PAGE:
I’m writing this blog post in response to Why Rockstar Developers don’t Ask for Help and So you want to be a Developer Rockstar?. Despite the use of the ridiculous term “Rockstar Developer” and quite a lot of humble bragging, I think the author is on to something, but just barely missed the mark.
I wouldn’t say that good developers shouldn’t ever ask for help, that’s crazyness. I’d change the wording a bit:
Try not to ask for help if you don’t understand the tools/software that you’re having problems with
celine bags canada goose celine bags What do I mean? If you’re trying to figure out how to rebase your branch in Git, or why PHPUnit isn’t running, or how to fix a particular C error, you’re probably uneducated about something relevant to the problem (e.g. you don’t understand rebasing or Git’s internal data representation). If you learn more about Git, you’ll have the understanding to fix the problem, and probably many more related problems (or variations of the same problem). On the other hand, if you just ask your co-worker for the command to rebase a branch, you don’t understand what is happening or why it works, so the problem remains. Put in the time to learn your tools, libraries, frameworks, etc.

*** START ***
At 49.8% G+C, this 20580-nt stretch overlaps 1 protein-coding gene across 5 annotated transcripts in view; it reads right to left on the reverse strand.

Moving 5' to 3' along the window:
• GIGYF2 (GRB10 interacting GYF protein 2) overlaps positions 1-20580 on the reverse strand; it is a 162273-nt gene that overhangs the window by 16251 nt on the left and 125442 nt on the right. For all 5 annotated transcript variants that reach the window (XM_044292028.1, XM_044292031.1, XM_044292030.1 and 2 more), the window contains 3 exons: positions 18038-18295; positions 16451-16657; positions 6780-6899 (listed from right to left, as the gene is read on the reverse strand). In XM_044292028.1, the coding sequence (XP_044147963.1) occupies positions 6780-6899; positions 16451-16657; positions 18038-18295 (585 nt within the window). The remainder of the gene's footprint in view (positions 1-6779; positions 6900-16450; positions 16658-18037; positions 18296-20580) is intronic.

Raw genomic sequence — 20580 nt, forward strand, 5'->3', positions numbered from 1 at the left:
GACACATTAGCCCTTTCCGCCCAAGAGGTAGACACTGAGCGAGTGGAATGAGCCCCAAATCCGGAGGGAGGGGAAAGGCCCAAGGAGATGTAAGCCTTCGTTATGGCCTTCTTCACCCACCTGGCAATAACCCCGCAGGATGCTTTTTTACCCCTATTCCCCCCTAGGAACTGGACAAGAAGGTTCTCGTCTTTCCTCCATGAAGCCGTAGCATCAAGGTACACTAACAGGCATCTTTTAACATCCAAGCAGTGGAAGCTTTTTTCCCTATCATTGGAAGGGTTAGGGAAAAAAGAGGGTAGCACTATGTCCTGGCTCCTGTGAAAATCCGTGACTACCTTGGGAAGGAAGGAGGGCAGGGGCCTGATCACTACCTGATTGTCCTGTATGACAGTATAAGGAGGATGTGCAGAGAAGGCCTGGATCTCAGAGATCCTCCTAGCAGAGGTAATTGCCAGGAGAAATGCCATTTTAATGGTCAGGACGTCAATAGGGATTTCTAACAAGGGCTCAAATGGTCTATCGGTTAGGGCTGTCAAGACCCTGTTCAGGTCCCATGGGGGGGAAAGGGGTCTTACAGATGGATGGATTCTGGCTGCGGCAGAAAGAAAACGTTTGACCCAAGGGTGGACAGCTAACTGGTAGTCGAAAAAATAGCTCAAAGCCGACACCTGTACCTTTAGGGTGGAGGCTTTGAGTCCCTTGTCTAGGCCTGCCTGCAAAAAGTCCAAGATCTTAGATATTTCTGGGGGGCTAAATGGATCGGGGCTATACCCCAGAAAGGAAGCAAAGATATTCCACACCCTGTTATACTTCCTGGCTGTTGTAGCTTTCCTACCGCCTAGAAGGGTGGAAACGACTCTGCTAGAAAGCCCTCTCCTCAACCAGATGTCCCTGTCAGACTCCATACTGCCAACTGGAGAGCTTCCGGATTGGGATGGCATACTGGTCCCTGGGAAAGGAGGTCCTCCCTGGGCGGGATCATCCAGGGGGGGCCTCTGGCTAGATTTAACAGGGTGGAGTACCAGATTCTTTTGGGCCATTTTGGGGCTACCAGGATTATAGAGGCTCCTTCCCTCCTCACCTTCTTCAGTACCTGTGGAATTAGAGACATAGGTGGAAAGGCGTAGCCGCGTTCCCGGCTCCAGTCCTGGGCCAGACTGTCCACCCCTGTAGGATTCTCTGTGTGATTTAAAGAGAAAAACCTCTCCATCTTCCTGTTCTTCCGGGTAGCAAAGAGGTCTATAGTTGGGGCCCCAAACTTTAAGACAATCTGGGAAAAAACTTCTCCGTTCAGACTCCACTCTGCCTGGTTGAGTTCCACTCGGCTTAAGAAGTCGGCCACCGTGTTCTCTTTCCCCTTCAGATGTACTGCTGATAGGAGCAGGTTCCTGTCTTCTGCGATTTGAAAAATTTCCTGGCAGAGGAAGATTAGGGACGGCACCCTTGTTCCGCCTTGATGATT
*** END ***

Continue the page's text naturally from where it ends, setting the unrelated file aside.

canada goose If people took the time to learn instead of trying to barely skate by with as little effort as possible, there would be far fewer interruptions in the work place, far more productive and well educated developers, and significantly less noise on StackOverflow.
Of course this isn’t always the case. Sometimes you reach the point where you’ve spent too much time on the problem and need help getting to the next step. Or maybe you’re so lost you don’t even know where to start (in which case you should ask for pointers, not a complete answer). And of course, you may not have the time to learn something well enough to continue due to deadlines, but if this is the case, you should definitely follow up afterwards when you aren’t racing the clock.
When should you ask for help? A common type of problem is when something should be working. You understand the system and what’s going on, but it’s not working the way you’d expect. You aren’t blindly running commands with no understanding of how or why they work. Maybe you’ve overlooked something, or it’s just some small thing your co-worker will point out right away. I think these types of problems are fine to get help with.
Likewise, domain specific knowledge where you need an understanding of the business are typically fine to ask a co-worker about. How do you interface with this heavy duty crane transmission, what does this scientific shorthand mean, or what are the rules around who can access what content?
I also want to point out that this doesn’t apply to getting feedback, such as asking a co-worker for feedback on your design, approach, or code.